Electoral black magic: How politicians are enriching witch doctors
Politicians hell-bent on victory are paying witch doctors huge sums, maybe even their souls, to capture voters’ hearts, repel adversaries’ magic, vanquish rivals and grasp power.
Welcome to election season in deeply religious, church- and mosque-going Kenya where witchcraft is illegal and punishable by 10 years in prison. No one is punished, however, except by lynch mobs. Certainly not moneyed politicians.
With little more than a month to go, competition is cut-throat and the mood is fevered. Don’t be left behind. Cut a Faustian bargain. There’s magic for every pocketbook and political seat. There are elixirs for election, potions for power (or perdition) and concoctions for campaigns.
“Medicine men are happy during elections. This is their harvest season,” said Professor Jack Ogembo, researcher in witchcraft and folk customs at Kabianga University, Kericho.
Magic trumps merit. Power and lucre are too important to be left entirely to manifestos, records, strategists, foot soldiers, barazas and bribes.
Despite two weeks’ of inquiries from the Star, Jubilee, NASA and other party officials declined to comment about this dark but open secret.
Well-known politicians, some seeking lofty office, are seeking out necromancers — they call themselves doctors — in Kenya, Tanzania, South Africa, Cong, and West Africa.
In April, South Africa’s Sowetan newspaper reported a presidential aspirant flew to Johannesburg to meet a sangoma or witch doctor, Chief Hassan Mando, whose clientele reads like a who’s who of African leaders. The politician reportedly stayed for six hours of rituals.
And in Mwanza, Tanzania, witch doctors are renowned for electoral black magic, often using albino body parts. Tanzanian waganga are also said to be camping at the Coast, waiting for the money to pour in.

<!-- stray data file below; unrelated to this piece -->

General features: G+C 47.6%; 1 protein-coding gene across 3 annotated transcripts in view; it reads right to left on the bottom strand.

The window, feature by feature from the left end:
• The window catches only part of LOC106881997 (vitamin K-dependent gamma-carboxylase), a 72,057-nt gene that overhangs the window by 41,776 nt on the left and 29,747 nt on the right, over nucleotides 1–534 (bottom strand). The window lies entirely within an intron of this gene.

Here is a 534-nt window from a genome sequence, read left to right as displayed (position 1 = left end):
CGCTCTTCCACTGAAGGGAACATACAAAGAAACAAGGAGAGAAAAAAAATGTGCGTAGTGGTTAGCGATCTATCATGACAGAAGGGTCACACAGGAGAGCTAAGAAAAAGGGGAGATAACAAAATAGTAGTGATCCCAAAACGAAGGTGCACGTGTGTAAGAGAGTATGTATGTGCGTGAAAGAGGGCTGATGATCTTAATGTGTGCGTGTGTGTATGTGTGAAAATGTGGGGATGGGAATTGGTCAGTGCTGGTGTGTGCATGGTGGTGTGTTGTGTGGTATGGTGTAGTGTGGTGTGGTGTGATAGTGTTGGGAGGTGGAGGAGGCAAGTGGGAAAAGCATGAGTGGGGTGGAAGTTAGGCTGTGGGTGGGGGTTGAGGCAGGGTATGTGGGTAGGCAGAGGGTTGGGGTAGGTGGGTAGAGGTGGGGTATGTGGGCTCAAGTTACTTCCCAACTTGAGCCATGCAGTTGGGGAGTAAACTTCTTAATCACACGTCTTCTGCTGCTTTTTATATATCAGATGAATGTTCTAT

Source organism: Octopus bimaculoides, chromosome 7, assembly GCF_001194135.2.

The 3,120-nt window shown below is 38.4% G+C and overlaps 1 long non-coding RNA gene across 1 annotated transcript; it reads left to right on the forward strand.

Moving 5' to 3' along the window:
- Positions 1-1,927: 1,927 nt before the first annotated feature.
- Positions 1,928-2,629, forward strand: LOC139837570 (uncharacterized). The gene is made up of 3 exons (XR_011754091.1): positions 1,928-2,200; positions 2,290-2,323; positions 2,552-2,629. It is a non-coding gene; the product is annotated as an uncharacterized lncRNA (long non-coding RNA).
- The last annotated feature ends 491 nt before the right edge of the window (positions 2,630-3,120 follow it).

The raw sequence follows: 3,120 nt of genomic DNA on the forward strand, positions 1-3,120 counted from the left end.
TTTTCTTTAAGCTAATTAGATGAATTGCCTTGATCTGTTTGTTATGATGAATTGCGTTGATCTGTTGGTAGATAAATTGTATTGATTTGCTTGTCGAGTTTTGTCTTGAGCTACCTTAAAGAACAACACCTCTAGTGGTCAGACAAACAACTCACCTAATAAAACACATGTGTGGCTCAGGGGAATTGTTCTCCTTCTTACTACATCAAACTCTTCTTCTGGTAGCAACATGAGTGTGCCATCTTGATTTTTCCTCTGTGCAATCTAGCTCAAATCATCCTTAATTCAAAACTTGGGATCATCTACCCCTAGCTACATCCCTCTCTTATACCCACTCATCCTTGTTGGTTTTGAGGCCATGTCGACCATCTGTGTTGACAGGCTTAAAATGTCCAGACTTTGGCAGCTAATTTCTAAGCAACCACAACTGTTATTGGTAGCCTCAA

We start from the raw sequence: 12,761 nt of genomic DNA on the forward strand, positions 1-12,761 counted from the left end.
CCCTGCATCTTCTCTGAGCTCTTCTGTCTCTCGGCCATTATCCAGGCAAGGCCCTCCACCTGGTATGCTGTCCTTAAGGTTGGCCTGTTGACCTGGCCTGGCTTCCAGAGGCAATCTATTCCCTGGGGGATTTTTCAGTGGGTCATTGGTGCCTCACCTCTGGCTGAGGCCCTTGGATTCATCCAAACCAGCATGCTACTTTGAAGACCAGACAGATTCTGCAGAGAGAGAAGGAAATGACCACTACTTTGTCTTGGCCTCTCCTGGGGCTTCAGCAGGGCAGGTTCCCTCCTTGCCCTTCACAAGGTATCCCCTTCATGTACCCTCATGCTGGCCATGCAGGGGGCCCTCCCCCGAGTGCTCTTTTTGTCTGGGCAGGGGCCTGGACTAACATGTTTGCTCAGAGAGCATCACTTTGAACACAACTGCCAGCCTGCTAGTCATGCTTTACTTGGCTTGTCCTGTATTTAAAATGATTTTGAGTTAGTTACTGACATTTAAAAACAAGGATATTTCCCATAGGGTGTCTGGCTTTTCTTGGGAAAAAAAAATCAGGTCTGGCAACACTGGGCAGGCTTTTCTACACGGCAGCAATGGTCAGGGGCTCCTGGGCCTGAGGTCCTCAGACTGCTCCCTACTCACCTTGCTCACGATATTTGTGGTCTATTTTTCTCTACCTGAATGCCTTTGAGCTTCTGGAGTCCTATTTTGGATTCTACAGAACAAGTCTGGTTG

Haki Africa sounded the alarm after six albino children in Tana River went missing. The worst is feared. Their parents are afraid to talk.
“If you are albino, the election period is the most dreaded. Many go into hiding for fear of becoming victims,” coordinator Francis Auma said.
Witchcraft has been around forever, but demand by ambitious politicians has never been greater.
Mzee Jomo Kenyatta himself was the grandson of a witch doctor and his apprentice. He believed firmly in magic black and white. In 1938 he described how a failing businessman would turn to a witch doctor to save his trade, attract customers and defeat his rivals.
Today, Kenya’s founding father would be writing about politicians and witchcraft.
The Star interviewed eight witch doctors countrywide. A number were willing to be quoted and boasted of their successes and gold-plated client list. Some say they ensured the election of big names in African politics.
“You’d be surprised at my national client list. Many senior politicians and government officials always visit me and I use black magic for those seeking fame and power,” says famous witch-healer Annette Mutheu from Kitui, based in Kisii.
She’s much written-about and her picture is online because she catches adulterers by ensuring that cheating couples get ‘stuck’ in copulation,